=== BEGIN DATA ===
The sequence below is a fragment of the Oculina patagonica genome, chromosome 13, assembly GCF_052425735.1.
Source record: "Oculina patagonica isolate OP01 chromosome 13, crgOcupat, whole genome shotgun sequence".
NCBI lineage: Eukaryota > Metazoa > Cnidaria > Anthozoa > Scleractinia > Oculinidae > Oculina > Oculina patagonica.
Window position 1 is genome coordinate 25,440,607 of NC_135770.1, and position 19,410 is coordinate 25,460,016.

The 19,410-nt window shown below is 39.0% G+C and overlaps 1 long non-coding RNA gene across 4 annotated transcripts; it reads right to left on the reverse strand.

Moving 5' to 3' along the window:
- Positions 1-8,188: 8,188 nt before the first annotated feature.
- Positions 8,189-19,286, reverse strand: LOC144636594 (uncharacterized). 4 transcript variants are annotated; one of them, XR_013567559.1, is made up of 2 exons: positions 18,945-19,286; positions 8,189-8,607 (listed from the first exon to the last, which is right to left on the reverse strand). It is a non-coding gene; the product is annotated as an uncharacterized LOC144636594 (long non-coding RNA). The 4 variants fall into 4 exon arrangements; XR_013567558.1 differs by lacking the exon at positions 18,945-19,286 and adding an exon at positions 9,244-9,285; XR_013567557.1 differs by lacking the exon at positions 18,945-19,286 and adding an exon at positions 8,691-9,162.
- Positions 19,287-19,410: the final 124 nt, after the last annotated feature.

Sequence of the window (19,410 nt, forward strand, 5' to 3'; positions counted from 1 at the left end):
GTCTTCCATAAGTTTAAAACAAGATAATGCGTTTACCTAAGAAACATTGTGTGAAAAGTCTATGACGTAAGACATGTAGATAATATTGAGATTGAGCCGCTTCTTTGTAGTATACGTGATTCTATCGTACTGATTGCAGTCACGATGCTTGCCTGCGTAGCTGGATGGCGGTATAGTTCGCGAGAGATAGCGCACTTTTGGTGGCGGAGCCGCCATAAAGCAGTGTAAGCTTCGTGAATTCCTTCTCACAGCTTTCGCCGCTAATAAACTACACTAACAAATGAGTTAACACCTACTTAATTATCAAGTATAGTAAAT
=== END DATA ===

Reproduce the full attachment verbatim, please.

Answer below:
The sequence below is a fragment of the Oculina patagonica genome, chromosome 13, assembly GCF_052425735.1.
Source record: "Oculina patagonica isolate OP01 chromosome 13, crgOcupat, whole genome shotgun sequence".
NCBI lineage: Eukaryota > Metazoa > Cnidaria > Anthozoa > Scleractinia > Oculinidae > Oculina > Oculina patagonica.
Window position 1 is genome coordinate 25,440,607 of NC_135770.1, and position 19,410 is coordinate 25,460,016.

The 19,410-nt window shown below is 39.0% G+C and overlaps 1 long non-coding RNA gene across 4 annotated transcripts; it reads right to left on the reverse strand.

Moving 5' to 3' along the window:
- Positions 1-8,188: 8,188 nt before the first annotated feature.
- Positions 8,189-19,286, reverse strand: LOC144636594 (uncharacterized). 4 transcript variants are annotated; one of them, XR_013567559.1, is made up of 2 exons: positions 18,945-19,286; positions 8,189-8,607 (listed from the first exon to the last, which is right to left on the reverse strand). It is a non-coding gene; the product is annotated as an uncharacterized LOC144636594 (long non-coding RNA). The 4 variants fall into 4 exon arrangements; XR_013567558.1 differs by lacking the exon at positions 18,945-19,286 and adding an exon at positions 9,244-9,285; XR_013567557.1 differs by lacking the exon at positions 18,945-19,286 and adding an exon at positions 8,691-9,162.
- Positions 19,287-19,410: the final 124 nt, after the last annotated feature.

Sequence of the window (19,410 nt, forward strand, 5' to 3'; positions counted from 1 at the left end):
GTCTTCCATAAGTTTAAAACAAGATAATGCGTTTACCTAAGAAACATTGTGTGAAAAGTCTATGACGTAAGACATGTAGATAATATTGAGATTGAGCCGCTTCTTTGTAGTATACGTGATTCTATCGTACTGATTGCAGTCACGATGCTTGCCTGCGTAGCTGGATGGCGGTATAGTTCGCGAGAGATAGCGCACTTTTGGTGGCGGAGCCGCCATAAAGCAGTGTAAGCTTCGTGAATTCCTTCTCACAGCTTTCGCCGCTAATAAACTACACTAACAAATGAGTTAACACCTACTTAATTATCAAGTATAGTAAAT